• Dedifferentiation, transdifferentiation and reprogramming: three routes to regeneration
    - Nat Rev Mol Cell Biol 12(2):79 (2011)
    The ultimate goal of regenerative medicine is to replace lost or damaged cells. This can potentially be accomplished using the processes of dedifferentiation, transdifferentiation or reprogramming. Recent advances have shown that the addition of a group of genes can not only restore pluripotency in a fully differentiated cell state (reprogramming) but can also induce the cell to proliferate (dedifferentiation) or even switch to another cell type (transdifferentiation). Current research aims to understand how these processes work and to eventually harness them for use in regenerative medicine.
  • The MRE11 complex: starting from the ends
    - Nat Rev Mol Cell Biol 12(2):90 (2011)
    The maintenance of genome stability depends on the DNA damage response (DDR), which is a functional network comprising signal transduction, cell cycle regulation and DNA repair. The metabolism of DNA double-strand breaks governed by the DDR is important for preventing genomic alterations and sporadic cancers, and hereditary defects in this response cause debilitating human pathologies, including developmental defects and cancer. The MRE11 complex, composed of the meiotic recombination 11 (MRE11), RAD50 and Nijmegen breakage syndrome 1 (NBS1; also known as nibrin) proteins is central to the DDR, and recent insights into its structure and function have been gained from in vitro structural analysis and studies of animal models in which the DDR response is deficient.
  • Feedback regulation of EGFR signalling: decision making by early and delayed loops
    - Nat Rev Mol Cell Biol 12(2):104 (2011)
    Human-made information relay systems invariably incorporate central regulatory components, which are mirrored in biological systems by dense feedback and feedforward loops. This type of system control is exemplified by positive and negative feedback loops (for example, receptor endocytosis and dephosphorylation) that enable growth factors and receptor Tyr kinases of the epidermal growth factor receptor (EGFR)/ERBB family to regulate cellular function. Recent studies show that the collection of feedback regulatory loops can perform computational tasks — such as decoding ligand specificity, transforming graded input signals into a digital output and regulating response kinetics. Aberrant signal processing and feedback regulation can lead to defects associated with pathologies such as cancer.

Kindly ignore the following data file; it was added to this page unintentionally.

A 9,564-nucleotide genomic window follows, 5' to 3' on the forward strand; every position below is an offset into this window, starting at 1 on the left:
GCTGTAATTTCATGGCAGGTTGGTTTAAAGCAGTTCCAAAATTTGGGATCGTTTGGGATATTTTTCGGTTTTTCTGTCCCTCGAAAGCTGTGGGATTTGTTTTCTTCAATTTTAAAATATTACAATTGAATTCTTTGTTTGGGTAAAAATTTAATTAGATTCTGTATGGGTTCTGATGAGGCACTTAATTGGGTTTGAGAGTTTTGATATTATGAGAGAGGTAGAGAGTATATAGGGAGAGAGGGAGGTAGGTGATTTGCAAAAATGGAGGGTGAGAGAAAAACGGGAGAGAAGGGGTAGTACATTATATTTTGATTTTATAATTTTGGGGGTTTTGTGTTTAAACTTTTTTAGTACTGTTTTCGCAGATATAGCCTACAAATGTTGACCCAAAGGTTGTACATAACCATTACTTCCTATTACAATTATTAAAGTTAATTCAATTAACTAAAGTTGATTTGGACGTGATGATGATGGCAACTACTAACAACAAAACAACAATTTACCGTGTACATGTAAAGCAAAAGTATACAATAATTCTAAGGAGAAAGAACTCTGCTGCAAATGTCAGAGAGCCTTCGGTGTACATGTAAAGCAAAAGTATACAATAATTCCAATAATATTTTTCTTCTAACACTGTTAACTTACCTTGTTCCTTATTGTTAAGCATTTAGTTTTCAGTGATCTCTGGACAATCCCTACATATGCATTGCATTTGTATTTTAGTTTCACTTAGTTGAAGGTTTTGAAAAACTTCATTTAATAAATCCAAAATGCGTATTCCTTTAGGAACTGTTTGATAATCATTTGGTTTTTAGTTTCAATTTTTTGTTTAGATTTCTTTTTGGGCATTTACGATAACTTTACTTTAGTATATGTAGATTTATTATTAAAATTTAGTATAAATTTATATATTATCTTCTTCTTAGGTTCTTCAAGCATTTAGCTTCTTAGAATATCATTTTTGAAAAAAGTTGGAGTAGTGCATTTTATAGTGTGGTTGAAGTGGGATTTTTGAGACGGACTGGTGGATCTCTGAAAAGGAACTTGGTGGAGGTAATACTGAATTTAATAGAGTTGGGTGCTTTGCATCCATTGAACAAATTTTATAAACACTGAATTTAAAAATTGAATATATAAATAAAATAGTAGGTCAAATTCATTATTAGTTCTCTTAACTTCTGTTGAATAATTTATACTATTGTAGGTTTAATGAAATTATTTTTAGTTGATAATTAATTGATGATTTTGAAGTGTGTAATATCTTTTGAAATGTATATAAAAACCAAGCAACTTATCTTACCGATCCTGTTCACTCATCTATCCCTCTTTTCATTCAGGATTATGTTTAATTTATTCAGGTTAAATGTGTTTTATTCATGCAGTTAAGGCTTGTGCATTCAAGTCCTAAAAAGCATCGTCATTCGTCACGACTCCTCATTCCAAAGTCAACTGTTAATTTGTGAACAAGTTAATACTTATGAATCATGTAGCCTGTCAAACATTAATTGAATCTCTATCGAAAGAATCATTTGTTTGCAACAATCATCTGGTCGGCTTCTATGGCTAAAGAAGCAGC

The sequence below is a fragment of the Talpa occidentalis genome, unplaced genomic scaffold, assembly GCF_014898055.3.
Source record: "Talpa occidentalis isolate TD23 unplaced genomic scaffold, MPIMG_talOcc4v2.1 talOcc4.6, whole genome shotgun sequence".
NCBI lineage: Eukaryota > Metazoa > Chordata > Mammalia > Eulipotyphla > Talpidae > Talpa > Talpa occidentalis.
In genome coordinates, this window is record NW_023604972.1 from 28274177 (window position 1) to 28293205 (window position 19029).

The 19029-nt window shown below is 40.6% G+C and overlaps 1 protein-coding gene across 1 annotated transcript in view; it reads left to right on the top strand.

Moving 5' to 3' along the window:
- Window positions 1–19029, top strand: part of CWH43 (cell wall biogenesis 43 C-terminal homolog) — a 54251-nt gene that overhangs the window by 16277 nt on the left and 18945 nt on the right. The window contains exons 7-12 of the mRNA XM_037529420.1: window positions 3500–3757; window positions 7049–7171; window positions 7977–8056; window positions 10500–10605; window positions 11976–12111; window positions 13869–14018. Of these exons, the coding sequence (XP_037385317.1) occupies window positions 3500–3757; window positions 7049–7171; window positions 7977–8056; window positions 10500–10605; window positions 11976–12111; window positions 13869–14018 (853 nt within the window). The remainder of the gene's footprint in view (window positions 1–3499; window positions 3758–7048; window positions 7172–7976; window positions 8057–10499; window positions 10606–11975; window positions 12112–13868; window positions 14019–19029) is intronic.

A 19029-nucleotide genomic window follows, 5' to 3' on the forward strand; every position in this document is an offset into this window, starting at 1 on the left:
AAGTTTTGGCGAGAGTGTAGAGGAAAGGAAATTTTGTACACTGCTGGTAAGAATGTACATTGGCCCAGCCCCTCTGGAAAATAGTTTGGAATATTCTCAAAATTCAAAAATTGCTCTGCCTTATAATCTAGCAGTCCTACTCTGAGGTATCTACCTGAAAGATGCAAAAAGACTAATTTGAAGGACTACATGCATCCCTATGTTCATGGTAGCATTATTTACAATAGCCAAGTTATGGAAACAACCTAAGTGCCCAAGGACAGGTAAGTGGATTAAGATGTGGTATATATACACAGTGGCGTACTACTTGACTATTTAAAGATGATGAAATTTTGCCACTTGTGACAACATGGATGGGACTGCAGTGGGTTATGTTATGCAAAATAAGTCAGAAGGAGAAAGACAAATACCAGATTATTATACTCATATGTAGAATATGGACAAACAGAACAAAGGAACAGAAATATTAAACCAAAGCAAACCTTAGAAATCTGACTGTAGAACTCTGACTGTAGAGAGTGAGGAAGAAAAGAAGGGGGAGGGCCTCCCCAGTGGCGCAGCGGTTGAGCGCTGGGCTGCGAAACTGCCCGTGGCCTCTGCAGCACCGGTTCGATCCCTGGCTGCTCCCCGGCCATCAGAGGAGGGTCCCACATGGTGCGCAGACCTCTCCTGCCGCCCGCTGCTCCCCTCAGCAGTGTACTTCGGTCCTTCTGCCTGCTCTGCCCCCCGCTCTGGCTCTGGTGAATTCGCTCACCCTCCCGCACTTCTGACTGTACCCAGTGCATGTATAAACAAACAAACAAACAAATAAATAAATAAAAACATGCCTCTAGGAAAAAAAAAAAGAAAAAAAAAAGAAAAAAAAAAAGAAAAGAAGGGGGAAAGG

• Origins of regulated cell-to-cell variability
    - Nat Rev Mol Cell Biol 12(2):119 (2011)
    Single-cell measurements and lineage-tracing experiments are revealing that phenotypic cell-to-cell variability is often the result of deterministic processes, despite the existence of intrinsic noise in molecular networks. In most cases, this determinism represents largely uncharacterized molecular regulatory mechanisms, which places the study of cell-to-cell variability in the realm of molecular cell biology. Further research in the field will be important to advance quantitative cell biology because it will provide new insights into the mechanisms by which cells coordinate their intracellular activities in the spatiotemporal context of the multicellular environment.
  • The elusive nature and function of mesenchymal stem cells
    - Nat Rev Mol Cell Biol 12(2):126 (2011)
    Mesenchymal stem cells (MSCs) are a diverse subset of multipotent precursors present in the stromal fraction of many adult tissues and have drawn intense interest from translational and basic investigators. MSCs have been operationally defined by their ability to differentiate into osteoblasts, adipocytes and chondrocytes after in vitro expansion. Nevertheless, their identity in vivo, heterogeneity, anatomical localization and functional roles in adult tissue homeostasis have remained enigmatic and are only just starting to be uncovered.